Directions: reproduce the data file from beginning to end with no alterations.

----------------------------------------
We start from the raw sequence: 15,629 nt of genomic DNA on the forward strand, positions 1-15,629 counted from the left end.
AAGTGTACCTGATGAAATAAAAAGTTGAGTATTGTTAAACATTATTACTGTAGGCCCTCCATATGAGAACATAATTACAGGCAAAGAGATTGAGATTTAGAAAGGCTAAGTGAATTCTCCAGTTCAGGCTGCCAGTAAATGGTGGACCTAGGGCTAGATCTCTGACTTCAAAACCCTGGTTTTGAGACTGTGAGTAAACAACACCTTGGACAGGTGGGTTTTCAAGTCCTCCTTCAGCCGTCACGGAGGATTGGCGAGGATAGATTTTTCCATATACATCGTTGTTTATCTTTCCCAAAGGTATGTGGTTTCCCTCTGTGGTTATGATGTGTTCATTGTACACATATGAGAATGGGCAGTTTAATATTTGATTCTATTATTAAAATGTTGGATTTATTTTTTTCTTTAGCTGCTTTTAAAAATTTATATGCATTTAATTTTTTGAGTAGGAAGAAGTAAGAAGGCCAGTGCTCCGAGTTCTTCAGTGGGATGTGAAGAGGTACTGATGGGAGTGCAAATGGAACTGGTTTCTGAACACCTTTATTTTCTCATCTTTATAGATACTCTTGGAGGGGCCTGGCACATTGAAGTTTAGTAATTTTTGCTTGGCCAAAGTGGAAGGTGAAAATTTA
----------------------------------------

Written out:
We start from the raw sequence: 15,629 nt of genomic DNA on the forward strand, positions 1-15,629 counted from the left end.
AAGTGTACCTGATGAAATAAAAAGTTGAGTATTGTTAAACATTATTACTGTAGGCCCTCCATATGAGAACATAATTACAGGCAAAGAGATTGAGATTTAGAAAGGCTAAGTGAATTCTCCAGTTCAGGCTGCCAGTAAATGGTGGACCTAGGGCTAGATCTCTGACTTCAAAACCCTGGTTTTGAGACTGTGAGTAAACAACACCTTGGACAGGTGGGTTTTCAAGTCCTCCTTCAGCCGTCACGGAGGATTGGCGAGGATAGATTTTTCCATATACATCGTTGTTTATCTTTCCCAAAGGTATGTGGTTTCCCTCTGTGGTTATGATGTGTTCATTGTACACATATGAGAATGGGCAGTTTAATATTTGATTCTATTATTAAAATGTTGGATTTATTTTTTTCTTTAGCTGCTTTTAAAAATTTATATGCATTTAATTTTTTGAGTAGGAAGAAGTAAGAAGGCCAGTGCTCCGAGTTCTTCAGTGGGATGTGAAGAGGTACTGATGGGAGTGCAAATGGAACTGGTTTCTGAACACCTTTATTTTCTCATCTTTATAGATACTCTTGGAGGGGCCTGGCACATTGAAGTTTAGTAATTTTTGCTTGGCCAAAGTGGAAGGTGAAAATTTA